Three More Quakes Rattled Oaxaca on Saturday
The Saturday quakes swayed buildings in Mexico City, prompting civil defense officials to temporarily suspend rescue operations in the rubble of buildings downed by Tuesday’s 7.1 magnitude quake.
Mexico City – A 6.1-magnitude earthquake struck southern Mexico just before 8 am local time this morning, the third to hit the Republic over the last two weeks. The mighty quake sparked new panic in Mexico, where over 400 people have been killed by natural disasters since the beginning of September.
Saturday’s quake was centered in Oaxaca state near Matias Romero, a town about 275 miles southeast of Mexico City. Roughly speaking, the epicenter was between the centers of this month’s two more violent earthquakes – the 7.1 magnitude temblor that hit closer to the capital on Tuesday, killing more than 300 people; and the 8.1 magnitude quake that struck September 7 off the southern Pacific coast, near Chiapas state, in which almost 100 people were killed.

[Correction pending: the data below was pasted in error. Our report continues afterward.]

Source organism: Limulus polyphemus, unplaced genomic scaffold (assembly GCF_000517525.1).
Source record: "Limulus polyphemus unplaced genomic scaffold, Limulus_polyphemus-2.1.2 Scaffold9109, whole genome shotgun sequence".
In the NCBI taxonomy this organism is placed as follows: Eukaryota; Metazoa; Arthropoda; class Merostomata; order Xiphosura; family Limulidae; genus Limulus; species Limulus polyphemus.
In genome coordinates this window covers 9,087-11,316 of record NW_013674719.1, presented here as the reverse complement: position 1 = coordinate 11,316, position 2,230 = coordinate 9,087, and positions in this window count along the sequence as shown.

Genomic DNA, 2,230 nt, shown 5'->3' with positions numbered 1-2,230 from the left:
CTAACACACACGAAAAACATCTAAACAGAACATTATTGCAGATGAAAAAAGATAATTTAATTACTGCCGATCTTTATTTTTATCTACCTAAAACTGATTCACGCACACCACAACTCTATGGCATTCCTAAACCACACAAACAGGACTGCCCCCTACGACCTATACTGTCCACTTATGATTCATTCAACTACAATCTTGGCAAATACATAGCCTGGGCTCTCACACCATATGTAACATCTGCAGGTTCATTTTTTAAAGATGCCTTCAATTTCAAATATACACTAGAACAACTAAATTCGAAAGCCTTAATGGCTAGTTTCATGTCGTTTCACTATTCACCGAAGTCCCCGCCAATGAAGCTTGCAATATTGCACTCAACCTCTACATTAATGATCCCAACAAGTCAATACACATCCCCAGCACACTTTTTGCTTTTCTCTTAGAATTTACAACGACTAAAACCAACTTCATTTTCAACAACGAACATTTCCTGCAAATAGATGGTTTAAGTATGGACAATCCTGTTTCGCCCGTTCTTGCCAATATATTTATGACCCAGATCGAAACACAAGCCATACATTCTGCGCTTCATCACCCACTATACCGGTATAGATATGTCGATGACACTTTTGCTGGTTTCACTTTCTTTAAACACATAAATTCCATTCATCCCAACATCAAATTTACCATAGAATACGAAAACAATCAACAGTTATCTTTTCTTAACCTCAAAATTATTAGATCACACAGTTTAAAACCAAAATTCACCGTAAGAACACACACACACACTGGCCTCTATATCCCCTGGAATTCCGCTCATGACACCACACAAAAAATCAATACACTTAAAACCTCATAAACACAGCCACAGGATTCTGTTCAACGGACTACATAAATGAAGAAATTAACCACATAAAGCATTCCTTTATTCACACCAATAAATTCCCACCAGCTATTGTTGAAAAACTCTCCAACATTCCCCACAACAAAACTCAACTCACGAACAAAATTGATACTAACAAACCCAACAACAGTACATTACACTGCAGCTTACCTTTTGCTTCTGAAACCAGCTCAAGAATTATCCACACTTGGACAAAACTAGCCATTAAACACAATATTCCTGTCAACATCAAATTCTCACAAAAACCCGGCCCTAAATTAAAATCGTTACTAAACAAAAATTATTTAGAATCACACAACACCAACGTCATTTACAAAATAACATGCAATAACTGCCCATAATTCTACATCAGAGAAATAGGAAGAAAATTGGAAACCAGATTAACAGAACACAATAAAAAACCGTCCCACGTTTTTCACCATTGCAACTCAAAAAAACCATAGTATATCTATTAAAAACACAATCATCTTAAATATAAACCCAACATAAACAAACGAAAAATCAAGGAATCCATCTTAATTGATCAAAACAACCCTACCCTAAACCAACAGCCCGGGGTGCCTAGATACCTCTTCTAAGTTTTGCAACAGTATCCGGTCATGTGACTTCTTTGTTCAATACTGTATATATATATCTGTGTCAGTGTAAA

The National Seismological System said there were actually three tremors that registered over 5.0 on the Richter scale this morning, all of which were in the Isthmus of Tehuantepec region of Oaxaca.
The epicenter of the 6.1 shaker was seven kilometers west of Unión Hidalgo. It was followed by a 5.2 at 8:24 am, whose epicenter was 17 kilometers northwest of Ixtepec, and a 5.0 at 8:25 am. Its epicenter was seven kilometers northeast of Juchitán, where much of the damage occurred as a result of the 8.1 earthquake on September 7.
The Federal Electricity Commission (CFE) said the quakes had interrupted electrical service to 327,000 homes and businesses in the state but service had been restored to 72% of them by 10:43. CFE head Jaime Hernández said on Twitter that damages were being assessed at two substations.
In nearby Asunción Ixtaltepec a bridge damaged on September 7 sustained further damages. Communications and Transportation Secretary Gerardo Ruiz Esparza tweeted this morning that the structure would have to be rebuilt.
Sources: El Universal • Milenio